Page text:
The Scotland International Festival of Cinema is the sister festival to 'The Idyllwild Festival of Cinema', California. Hosted in Peebles, on the Scottish Borders, SIFC welcomes national and international filmmakers, celebrating film and the cinema alike.
Mhairi Calvey - Festival Director
Vivien Reid - Producer & UK Chairperson
Stephen Savage - Producer & US Chairperson
Trinity Houston - Executive Producer
Lesley Paterson - Producer & International Chairperson
Becky Jackson - Artist Liason
By Claire Bueno
It’s an exciting time for Scotland International Festival of Cinema (SIFC) festival director Mhairi Calvey and festival producer Vivien Reid as they kick off the festival for the first year. For two years the pair have been a shining example of what can be achieved when you work together. There’s no disputing the passion they both feel for film and indeed it’s this passion that has certainly been the driving force for launching the UK arm of California’s The Idyllwild Festival of Cinema.
I have a personal connection to the festival as a film I produced with my bother Anthony Bueno, CLEANIN’ UP THE TOWN: Remembering Ghostbusters has the honour of being the closing night film.
With a plethora of festivals available worldwide at the disposal of independent filmmakers what makes SIFC unique? Well, I was lucky enough to catch-up with the Scottish born actresses to find out why and why Peebles, in the Scottish Borders is the perfect location to welcome national and international filmmakers.
What I love about the name of the festival is that it feels not just a celebration of ﬁlm, but of the whole cinema experience, is that how you both see it?
Vivien: Yes absolutely this, I have always loved the cinema from a very young age. My sister and I watched a lot of ﬁlms growing up ﬁlms like The NeverEnding Story, The Last Unicorn, Legend, The Canterville Ghost (the John Gielgud one) we adored it. The list could go on and on, we just devoured ﬁlms. When we watched Jaws we would build a boat in our living room using all of the cushions from the couch and we would really believe the shark was underneath us, it was terrifying but such fun. Our childhood was full of making up games, we were always creating and dressing up, making up characters and worlds, using our imaginations to the full. My memories of our mum taking us to the video shop to choose a ﬁlm was the best feeling ever, sometimes we even got to pick two videos and that was just so exciting. My love for ﬁlm and going to the cinema has never gone away. I would love to have my own cinema one day that would be a dream come true. I would have a huge bed in front of the big screen and just lie in it all day watching ﬁlms with my cat next to me, now that's my idea of bliss.
When I think of the cinema I think of the sweet smell of the popcorn, the pick ‘n’ mix; the bright colours. I love walking into that magical, quiet, darkened space, the red seats, the red curtains and of course the huge screen which was the promise that something exciting was about to take place. Storytelling is a wonder with its endless fascination and the cinema transported me into other worlds just like reading a book would do, but instead of making up the pictures in your head you are given the images and pulled into the world of the ﬁlm and for me, this was just thrilling. Also, the sound which engulfs you it's a marvellous experience. I do wish people would turn their phones oﬀ while watching the ﬁlm it infuriates me the constant glare of these phones going on and oﬀ.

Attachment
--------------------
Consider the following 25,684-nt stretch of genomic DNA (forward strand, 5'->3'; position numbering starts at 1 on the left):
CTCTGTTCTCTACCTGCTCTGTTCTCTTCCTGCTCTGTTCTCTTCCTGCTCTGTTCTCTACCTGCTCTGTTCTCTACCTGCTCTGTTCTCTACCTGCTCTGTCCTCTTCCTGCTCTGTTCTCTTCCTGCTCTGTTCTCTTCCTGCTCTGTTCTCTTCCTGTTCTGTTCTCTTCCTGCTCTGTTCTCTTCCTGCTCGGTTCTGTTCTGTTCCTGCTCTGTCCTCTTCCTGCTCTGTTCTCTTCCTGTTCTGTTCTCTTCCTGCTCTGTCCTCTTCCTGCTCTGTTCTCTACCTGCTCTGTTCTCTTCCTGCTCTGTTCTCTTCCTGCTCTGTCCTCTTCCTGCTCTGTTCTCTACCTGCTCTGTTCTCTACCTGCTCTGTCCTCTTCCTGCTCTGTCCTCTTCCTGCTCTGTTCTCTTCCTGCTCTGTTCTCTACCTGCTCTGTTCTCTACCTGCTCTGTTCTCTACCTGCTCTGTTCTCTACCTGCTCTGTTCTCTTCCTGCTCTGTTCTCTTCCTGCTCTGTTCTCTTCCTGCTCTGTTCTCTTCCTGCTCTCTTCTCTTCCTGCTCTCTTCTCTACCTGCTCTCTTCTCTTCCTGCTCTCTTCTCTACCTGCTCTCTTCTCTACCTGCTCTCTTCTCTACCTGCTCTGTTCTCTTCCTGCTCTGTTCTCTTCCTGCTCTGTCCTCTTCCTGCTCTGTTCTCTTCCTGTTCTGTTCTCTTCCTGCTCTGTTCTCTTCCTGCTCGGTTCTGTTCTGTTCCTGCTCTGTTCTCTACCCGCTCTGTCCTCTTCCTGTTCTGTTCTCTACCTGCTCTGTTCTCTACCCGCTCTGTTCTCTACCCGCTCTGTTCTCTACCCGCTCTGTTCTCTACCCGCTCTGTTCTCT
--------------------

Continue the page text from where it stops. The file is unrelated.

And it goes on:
Mhairi: Yes, in the same way Vivien has said I am also hugely passionate about cinema. Nothing excites me more than when that logo pops on screen just before the ﬁlm and you realise that anything is possible. After Covid and Lockdown we wanted to bring back that group viewing experience, there is nothing like sitting with other people and hearing group reactions to what is happening on screen, audience’s laugh, cry and gasp together. There is something luxurious and magical about the world of cinema, it gives people hope and inspiration. I grew up on an Island (the Isle of Arran) and there wasn’t and still isn’t a cinema there so I ﬁrst experienced cinema a little later than most children, this really gave me a huge appreciation for being able to be a part of a shared viewing experience and is what inspired me to want to create a ﬁlm festival.
You must be very excited that this is your ﬁrst year, but your sister festival, the Idyllwild Festival of Cinema in America is ﬁrmly established isn’t it?
Vivien: Yes, Idyllwild has been running for thirteen years and is a hugely successful well-respected festival. It was set up by ﬁlm director, writer and producer Stephen Savage and executive producer Trinity Houston, they are both extremely proud of their festival. Trinity is a powerhouse, an incredible businesswoman and both Mhairi and myself are learning so much from her. She is brilliant at her job and full of passion for what she does.